Report: Sinai smugglers raped dozens of African women wanting to enter Israel
The Physicians for Human Rights report also stated that over half of the asylum seekers arriving through the Sinai are imprisoned or abused by smugglers.
Bedouin smugglers in the Sinai have raped dozens of African women over the past year who they had promised to smuggle into Israel, a new report reveals.
The director of Physicians for Human Rights-Israel, Ran Cohen, said yesterday that at least 86 female asylum seekers from Eritrea reported being raped in the Sinai region of Egypt, which borders Israel.
Azizet Kidane, an Eritrean nun who interviewed the women on behalf of the organization, said some of the women were held by the Bedouin exclusively for the purpose of being raped. None of the women agreed to talk to reporters.
PHR's report also stated that over half of the asylum seekers arriving through the Sinai are imprisoned or abused by smugglers: Some 59 percent of asylum seekers treated in the PHR clinic reported being imprisoned in the Sinai; 52 percent said they were subjected to severe physical abuse.
The findings are based on interviews with 284 asylum seekers, conducted between October and January.
Groups of asylum seekers trying to reach Israel via the Sinai are forcibly held in torture camps in the El Arish area, according to the PHR report, with smugglers demanding each person pay thousands of dollars for their safe release. Systematic violence is meted out on the prisoners to make their families pay, the study found, in the form of punching, slapping, kicking, whipping, administering electric shocks, hanging prisoners from their hands or feet, burying them in the sand, searing them with an iron, and of course rampant rape and sexual abuse.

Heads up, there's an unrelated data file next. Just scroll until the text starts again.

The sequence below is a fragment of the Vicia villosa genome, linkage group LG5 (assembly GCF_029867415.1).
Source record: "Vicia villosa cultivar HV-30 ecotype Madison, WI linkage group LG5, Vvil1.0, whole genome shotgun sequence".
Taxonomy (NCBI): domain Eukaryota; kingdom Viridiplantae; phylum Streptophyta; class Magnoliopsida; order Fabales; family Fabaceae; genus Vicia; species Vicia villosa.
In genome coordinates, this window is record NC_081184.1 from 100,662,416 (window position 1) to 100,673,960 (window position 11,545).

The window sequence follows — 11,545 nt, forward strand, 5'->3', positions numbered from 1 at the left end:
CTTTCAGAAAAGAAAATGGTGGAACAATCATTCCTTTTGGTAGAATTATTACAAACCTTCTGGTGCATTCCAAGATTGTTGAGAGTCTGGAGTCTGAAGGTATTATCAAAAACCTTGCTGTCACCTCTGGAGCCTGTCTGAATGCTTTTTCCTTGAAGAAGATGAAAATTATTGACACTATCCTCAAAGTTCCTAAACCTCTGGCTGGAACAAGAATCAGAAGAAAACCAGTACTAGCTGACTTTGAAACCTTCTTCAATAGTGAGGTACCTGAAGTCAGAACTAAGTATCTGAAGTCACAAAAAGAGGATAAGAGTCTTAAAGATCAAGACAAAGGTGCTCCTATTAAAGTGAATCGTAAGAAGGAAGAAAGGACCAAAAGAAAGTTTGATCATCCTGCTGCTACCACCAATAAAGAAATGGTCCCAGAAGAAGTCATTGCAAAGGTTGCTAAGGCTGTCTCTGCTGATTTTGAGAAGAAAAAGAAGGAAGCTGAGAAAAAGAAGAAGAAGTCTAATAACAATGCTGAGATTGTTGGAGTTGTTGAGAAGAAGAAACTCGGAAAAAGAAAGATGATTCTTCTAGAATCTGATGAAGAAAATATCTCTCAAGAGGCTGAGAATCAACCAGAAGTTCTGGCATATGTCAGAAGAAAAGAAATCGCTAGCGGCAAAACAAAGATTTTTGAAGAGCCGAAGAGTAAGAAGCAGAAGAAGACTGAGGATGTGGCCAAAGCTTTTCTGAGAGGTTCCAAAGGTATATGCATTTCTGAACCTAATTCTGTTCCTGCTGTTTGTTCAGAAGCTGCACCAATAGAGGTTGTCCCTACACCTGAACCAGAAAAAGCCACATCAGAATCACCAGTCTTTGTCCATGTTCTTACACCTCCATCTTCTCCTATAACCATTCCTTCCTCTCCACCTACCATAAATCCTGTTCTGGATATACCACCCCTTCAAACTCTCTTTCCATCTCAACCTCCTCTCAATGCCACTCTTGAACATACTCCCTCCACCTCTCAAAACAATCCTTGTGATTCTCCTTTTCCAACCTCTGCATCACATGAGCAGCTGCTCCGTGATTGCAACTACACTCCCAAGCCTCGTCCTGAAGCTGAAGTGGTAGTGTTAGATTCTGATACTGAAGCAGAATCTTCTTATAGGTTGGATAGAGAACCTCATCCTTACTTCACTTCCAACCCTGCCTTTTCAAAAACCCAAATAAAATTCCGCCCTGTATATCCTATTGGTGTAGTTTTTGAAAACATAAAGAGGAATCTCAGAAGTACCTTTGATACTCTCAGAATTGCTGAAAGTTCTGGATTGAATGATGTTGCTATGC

About a year ago, the clinic's staff, who voluntarily treat some 700 patients a month, noted a steady rise in the number of asylum seekers arriving at the clinic to have an abortion. Interviews with the women confirmed that many of them were raped on their way to Israel. Such testimony led PHR to compose a questionnaire, which it then handed out to all new patients who had traveled through the Sinai.
Of the 284 asylum seekers interviewed so far, 59 percent said they were held under guard or were shackled to each other; 52 percent said they experienced severe abuse; 15 percent had scars or other physical marks from being tortured in the Sinai; 44 percent said they witnessed the abuse or killing of other asylum seekers; 88 percent said they were starved by smugglers; and 66 percent said they were not given any water.
One asylum seeker said yesterday that he had witnessed eight men die of dehydration.
PHR accuses officials in Israel of ignoring the problem and preventing the issuing of residency status to the political asylum-seekers. The organization said it is calling on the Health Ministry to apply the National Health Insurance Law to the asylum seekers already residing in Israel, regardless of their civil status.